Balancing, Manoeuvring, Concentrating
The Art of Juggling feat. Stefan Sing
Witchcraft, circus, vaudeville, meditation – who hasn’t read the title yet and already thinks of juggling? Nobody really knows how long the art of juggling has in fact existed. During the 6th century, however, jugglers were already a prominent part of fairs and festivals. Even if the guests often watched the performances sceptically, as many thieves and vagrants tried their hand at juggling. Clerics often accused the artists of loose morals or even witchcraft.
By the way, the word juggler comes from the Latin term “ioculator”. It can be translated to “joker”. The German word “Jux” comes from the same root: “iocus”, Latin for “fun”.
During the 11th century, jugglers were often travelling as multi-talents with minstrels or entertainment artists to amuse and entertain the nobility.
It was not until industrialisation and the founding of the first modern circus by the circus’s ancestor Philip Astley in 1768 when jugglers found professional work. From then on, juggling was no longer separable from circus and vaudeville. Jugglers often performed little tricks in front of the curtain while the stage was transformed for the next act.
Juggling also has a place in the modern contemporary circus and has graced the Chamäleon stage on several occasions as well. The art form not ‘only’ comprises the repeated throwing and catching of various objects, but in a broader sense also disciplines such as Diabolo, or poi spinning.
Stefan Sing, who started juggling at the age of 12, has already performed on stage at the Chamäleon many times. For him, juggling represents a perfect symbol of life.
“It is a constant dancing around and trying to harmonise all the demands so that you can get through life well. An elementary aspect of both life and juggling is failure. To affirm failure and learn from it in order to make a new attempt with a greater trove of experience. To be patient and submit to the demands and always start again.
In improvisation, there are often moments when everything is just perfect. When I’m happy about it, I drop out of those moments of perfection. It is exactly the same in life, do not judge, surrender, stay patient and do not give up. Then everything is and will be fine.”
Besides juggling as an art form, there are also juggling games whereby several jugglers compete against each other. In joggling, for example, the aim is to cover a distance as quickly as possible while juggling. The world record holder for juggling three objects over a distance of 100 m is Owen Morse in an incredible 11.68 (!) seconds. In Combat, on the other hand, the aim is to prevent the other competitor from continuing to juggle while you continue to juggle yourself. For example, clubs can be knocked away or rings can be taken away.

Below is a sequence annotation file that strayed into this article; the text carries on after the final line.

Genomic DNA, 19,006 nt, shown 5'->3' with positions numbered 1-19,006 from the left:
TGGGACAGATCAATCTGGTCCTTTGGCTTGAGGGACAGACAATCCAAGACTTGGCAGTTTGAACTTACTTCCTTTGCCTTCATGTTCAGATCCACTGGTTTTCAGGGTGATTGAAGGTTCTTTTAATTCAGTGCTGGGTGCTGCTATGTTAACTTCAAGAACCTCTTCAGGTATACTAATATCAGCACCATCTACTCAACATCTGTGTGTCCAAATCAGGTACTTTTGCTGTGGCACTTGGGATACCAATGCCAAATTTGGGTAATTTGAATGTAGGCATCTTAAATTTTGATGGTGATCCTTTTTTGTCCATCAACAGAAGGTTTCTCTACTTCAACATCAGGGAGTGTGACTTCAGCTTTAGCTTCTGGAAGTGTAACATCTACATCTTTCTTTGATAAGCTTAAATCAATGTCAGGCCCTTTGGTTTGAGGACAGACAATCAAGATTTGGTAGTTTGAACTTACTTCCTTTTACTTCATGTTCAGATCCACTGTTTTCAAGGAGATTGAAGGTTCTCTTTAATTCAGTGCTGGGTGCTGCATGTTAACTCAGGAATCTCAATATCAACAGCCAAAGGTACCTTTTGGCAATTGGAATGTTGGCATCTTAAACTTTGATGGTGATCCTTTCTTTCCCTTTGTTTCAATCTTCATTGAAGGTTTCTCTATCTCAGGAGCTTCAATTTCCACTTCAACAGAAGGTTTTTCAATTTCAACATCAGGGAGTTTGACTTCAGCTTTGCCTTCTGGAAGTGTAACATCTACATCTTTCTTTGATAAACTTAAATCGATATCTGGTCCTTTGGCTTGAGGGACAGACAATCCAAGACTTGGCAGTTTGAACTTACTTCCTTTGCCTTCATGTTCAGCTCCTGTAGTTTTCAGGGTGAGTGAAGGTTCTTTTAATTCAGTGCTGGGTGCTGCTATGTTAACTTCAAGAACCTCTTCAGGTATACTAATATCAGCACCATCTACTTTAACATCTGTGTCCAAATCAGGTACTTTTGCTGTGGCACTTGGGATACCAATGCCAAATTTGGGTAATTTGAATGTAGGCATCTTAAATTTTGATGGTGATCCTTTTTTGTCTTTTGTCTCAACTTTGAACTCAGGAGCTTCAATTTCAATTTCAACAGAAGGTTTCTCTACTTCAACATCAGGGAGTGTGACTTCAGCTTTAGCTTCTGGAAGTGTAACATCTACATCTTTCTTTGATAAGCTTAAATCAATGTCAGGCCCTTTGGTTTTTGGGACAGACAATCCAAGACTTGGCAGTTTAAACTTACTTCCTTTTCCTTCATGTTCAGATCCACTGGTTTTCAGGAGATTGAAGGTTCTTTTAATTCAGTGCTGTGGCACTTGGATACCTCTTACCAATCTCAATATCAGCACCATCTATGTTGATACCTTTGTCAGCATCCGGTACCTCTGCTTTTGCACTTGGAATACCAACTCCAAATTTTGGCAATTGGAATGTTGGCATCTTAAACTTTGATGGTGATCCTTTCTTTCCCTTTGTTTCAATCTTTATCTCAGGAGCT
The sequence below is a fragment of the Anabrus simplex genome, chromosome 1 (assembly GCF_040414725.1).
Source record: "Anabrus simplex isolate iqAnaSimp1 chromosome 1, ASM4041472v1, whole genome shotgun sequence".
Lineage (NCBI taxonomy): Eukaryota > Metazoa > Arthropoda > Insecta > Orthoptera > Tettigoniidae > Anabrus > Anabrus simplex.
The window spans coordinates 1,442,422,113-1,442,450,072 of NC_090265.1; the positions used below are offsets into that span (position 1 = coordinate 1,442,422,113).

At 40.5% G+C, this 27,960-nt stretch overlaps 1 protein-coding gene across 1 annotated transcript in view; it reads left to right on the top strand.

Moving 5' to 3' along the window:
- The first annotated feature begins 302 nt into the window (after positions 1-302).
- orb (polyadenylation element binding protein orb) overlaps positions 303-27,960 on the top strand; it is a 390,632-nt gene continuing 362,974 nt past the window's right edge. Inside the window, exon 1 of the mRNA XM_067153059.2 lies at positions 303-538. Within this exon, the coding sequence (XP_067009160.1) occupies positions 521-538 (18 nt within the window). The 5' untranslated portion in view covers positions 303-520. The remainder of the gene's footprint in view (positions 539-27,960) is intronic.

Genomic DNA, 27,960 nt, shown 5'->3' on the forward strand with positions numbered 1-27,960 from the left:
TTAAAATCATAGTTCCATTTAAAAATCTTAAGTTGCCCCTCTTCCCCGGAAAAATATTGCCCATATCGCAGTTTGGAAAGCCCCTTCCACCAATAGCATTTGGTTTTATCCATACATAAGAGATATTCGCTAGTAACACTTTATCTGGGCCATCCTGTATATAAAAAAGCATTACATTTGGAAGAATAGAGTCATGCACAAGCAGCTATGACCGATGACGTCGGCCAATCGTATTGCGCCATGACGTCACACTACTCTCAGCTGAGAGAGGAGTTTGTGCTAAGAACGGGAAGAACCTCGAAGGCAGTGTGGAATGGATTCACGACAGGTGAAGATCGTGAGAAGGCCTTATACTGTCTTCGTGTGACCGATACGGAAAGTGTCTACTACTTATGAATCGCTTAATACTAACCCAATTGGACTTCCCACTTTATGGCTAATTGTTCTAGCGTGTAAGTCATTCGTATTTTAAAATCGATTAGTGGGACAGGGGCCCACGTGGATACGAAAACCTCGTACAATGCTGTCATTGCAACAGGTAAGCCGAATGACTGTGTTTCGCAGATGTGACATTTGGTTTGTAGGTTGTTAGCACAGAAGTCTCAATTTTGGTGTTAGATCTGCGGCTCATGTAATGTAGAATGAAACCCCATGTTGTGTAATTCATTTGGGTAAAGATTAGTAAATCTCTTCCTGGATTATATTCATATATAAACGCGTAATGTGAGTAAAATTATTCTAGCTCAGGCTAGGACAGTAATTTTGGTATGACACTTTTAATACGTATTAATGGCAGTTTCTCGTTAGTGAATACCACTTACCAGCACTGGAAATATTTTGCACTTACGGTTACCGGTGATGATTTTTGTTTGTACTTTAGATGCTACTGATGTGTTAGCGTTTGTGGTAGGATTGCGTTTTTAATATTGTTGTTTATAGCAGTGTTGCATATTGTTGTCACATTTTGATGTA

Especially in the outdoor area, fire and light juggling are very popular. In vaudeville, it is often gentleman juggling that can be admired. It is impossible to imagine the artistry of the 1920s without the use of everyday objects instead of common props. They were and are juggled or balanced.
For Stefan Sing, however, a juggler is not necessarily a “conjuror and jester with a red nose and three camels behind him. How many balls can you keep in the air? Can you juggle knives as well? And how about with fire?” Sure, there are those also, but he sees it as his life’s work “to make juggling become dance theatre. It is not about keeping as many objects in the air as possible. It is not about striving for the technically most difficult if the expression suffers in the process. It is not about placing yourself in danger or about being funny in the process (which is quite possible). How can I use my technique to communicate ‘something’? And what can this ‘something’ be?”
But how does a juggler like Stefan Sing prepare for an upcoming performance or a new creation? “It always depends on what projects and performances are coming up. Technique is not really done any more, it’s simply there after more than 30 years of juggling. A lot of research is required, which depends on the current creation. Research very often involves improvisations that are recorded on video and later dissected. In general, improvisation with different parameters is my main type of juggling – whether it is to warm up, to discover possibilities, or just for fun. One elementary part of the ‘training’ is yoga and meditation, which forms the basis for everything else.”
Through the rhythmic, constant cycle of catching and throwing the ball, juggling has a particularly meditative effect.
It also stimulates brain activity, compacts the grey matter in the brain and improves peripheral vision. Naturally, juggling also improves balance.
Especially in times when you might be at home a bit more than usual, juggling can be a wonderful new challenge. Just grab three balls and off you go!